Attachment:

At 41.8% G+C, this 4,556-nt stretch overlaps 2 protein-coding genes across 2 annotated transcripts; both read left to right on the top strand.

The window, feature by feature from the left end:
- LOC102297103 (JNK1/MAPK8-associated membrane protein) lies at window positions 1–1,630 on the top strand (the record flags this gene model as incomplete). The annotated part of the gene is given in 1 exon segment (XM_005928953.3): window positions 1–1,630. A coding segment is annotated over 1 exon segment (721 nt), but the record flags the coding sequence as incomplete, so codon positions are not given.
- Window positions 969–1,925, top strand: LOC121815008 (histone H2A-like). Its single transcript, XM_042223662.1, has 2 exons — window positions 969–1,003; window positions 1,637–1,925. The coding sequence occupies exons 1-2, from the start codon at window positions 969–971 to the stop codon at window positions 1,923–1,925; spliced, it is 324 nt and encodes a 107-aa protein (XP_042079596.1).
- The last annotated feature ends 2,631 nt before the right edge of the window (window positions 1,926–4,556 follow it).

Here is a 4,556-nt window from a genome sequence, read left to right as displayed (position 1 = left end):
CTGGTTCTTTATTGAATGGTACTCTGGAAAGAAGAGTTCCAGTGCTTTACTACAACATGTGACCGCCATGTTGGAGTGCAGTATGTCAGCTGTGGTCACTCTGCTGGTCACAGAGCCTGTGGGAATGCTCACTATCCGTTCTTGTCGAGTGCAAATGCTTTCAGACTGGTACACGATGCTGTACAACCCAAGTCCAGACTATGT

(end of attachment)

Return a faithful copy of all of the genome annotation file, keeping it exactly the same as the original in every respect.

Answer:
At 41.8% G+C, this 4,556-nt stretch overlaps 2 protein-coding genes across 2 annotated transcripts; both read left to right on the top strand.

The window, feature by feature from the left end:
- LOC102297103 (JNK1/MAPK8-associated membrane protein) lies at window positions 1–1,630 on the top strand (the record flags this gene model as incomplete). The annotated part of the gene is given in 1 exon segment (XM_005928953.3): window positions 1–1,630. A coding segment is annotated over 1 exon segment (721 nt), but the record flags the coding sequence as incomplete, so codon positions are not given.
- Window positions 969–1,925, top strand: LOC121815008 (histone H2A-like). Its single transcript, XM_042223662.1, has 2 exons — window positions 969–1,003; window positions 1,637–1,925. The coding sequence occupies exons 1-2, from the start codon at window positions 969–971 to the stop codon at window positions 1,923–1,925; spliced, it is 324 nt and encodes a 107-aa protein (XP_042079596.1).
- The last annotated feature ends 2,631 nt before the right edge of the window (window positions 1,926–4,556 follow it).

Here is a 4,556-nt window from a genome sequence, read left to right as displayed (position 1 = left end):
CTGGTTCTTTATTGAATGGTACTCTGGAAAGAAGAGTTCCAGTGCTTTACTACAACATGTGACCGCCATGTTGGAGTGCAGTATGTCAGCTGTGGTCACTCTGCTGGTCACAGAGCCTGTGGGAATGCTCACTATCCGTTCTTGTCGAGTGCAAATGCTTTCAGACTGGTACACGATGCTGTACAACCCAAGTCCAGACTATGT